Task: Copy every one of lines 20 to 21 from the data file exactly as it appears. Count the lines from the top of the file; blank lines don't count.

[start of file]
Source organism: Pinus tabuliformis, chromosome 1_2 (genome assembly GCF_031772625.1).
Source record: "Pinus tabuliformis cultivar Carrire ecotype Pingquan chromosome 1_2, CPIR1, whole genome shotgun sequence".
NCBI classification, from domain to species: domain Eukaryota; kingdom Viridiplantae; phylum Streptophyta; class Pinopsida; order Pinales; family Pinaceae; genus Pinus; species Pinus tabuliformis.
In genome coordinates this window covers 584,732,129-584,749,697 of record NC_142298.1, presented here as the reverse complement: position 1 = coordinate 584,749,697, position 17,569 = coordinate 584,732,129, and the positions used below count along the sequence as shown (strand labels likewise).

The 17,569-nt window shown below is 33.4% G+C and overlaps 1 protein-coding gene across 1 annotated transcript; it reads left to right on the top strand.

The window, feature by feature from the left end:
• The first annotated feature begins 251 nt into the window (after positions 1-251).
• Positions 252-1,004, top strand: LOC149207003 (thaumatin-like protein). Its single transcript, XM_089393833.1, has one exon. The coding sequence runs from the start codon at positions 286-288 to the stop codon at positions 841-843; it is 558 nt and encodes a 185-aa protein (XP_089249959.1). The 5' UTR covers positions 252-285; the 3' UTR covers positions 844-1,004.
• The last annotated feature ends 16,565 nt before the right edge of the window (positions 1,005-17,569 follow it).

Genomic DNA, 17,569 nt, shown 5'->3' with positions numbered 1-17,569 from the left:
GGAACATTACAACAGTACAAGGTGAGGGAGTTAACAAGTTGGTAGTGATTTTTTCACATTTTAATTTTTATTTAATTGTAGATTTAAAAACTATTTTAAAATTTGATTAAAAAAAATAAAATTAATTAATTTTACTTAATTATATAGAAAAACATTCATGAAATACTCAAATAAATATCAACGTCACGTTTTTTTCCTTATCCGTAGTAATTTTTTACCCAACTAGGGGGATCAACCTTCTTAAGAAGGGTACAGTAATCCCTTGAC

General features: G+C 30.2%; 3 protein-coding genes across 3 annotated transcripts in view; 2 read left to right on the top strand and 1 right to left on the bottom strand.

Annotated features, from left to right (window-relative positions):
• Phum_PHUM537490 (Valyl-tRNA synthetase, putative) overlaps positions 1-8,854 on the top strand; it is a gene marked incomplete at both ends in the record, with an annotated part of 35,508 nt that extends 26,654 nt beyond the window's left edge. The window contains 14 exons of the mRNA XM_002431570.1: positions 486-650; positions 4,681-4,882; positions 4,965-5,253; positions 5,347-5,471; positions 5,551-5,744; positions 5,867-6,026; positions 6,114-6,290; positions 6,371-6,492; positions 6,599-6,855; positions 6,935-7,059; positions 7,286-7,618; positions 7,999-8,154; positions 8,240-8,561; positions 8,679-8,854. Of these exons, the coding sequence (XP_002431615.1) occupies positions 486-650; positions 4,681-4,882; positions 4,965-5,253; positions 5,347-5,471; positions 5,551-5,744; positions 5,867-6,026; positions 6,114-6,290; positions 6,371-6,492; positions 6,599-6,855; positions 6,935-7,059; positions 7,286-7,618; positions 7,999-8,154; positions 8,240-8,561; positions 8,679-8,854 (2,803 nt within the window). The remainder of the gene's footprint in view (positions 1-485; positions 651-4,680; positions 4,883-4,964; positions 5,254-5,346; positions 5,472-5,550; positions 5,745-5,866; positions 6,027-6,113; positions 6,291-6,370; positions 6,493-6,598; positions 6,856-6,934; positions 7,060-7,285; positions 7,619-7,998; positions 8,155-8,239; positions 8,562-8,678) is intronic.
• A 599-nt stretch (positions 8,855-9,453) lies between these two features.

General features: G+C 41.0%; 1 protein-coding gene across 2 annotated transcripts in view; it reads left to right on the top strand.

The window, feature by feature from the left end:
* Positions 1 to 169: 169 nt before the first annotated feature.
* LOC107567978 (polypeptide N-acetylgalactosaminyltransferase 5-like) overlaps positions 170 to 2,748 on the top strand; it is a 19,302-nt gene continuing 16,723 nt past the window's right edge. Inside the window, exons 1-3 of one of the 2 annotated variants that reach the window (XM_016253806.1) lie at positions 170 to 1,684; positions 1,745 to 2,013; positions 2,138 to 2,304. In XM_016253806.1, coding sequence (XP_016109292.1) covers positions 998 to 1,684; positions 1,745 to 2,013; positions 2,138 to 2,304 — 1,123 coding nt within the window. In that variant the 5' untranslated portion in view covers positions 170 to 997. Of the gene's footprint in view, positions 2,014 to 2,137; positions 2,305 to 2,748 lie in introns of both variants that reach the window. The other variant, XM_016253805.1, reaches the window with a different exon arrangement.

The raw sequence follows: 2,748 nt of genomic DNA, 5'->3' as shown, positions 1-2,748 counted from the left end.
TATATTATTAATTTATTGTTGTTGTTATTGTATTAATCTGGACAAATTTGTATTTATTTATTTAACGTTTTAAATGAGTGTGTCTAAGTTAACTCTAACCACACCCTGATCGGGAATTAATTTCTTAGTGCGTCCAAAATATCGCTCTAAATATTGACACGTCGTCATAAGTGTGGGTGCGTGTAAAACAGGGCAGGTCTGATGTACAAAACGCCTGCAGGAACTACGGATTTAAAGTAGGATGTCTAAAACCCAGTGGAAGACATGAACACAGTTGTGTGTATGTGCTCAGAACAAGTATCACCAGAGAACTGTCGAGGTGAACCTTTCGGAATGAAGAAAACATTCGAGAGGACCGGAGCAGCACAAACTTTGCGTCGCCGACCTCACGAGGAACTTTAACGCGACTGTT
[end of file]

The raw sequence follows: 2,748 nt of genomic DNA, 5'->3' as shown, positions 1-2,748 counted from the left end.
TATATTATTAATTTATTGTTGTTGTTATTGTATTAATCTGGACAAATTTGTATTTATTTATTTAACGTTTTAAATGAGTGTGTCTAAGTTAACTCTAACCACACCCTGATCGGGAATTAATTTCTTAGTGCGTCCAAAATATCGCTCTAAATATTGACACGTCGTCATAAGTGTGGGTGCGTGTAAAACAGGGCAGGTCTGATGTACAAAACGCCTGCAGGAACTACGGATTTAAAGTAGGATGTCTAAAACCCAGTGGAAGACATGAACACAGTTGTGTGTATGTGCTCAGAACAAGTATCACCAGAGAACTGTCGAGGTGAACCTTTCGGAATGAAGAAAACATTCGAGAGGACCGGAGCAGCACAAACTTTGCGTCGCCGACCTCACGAGGAACTTTAACGCGACTGTT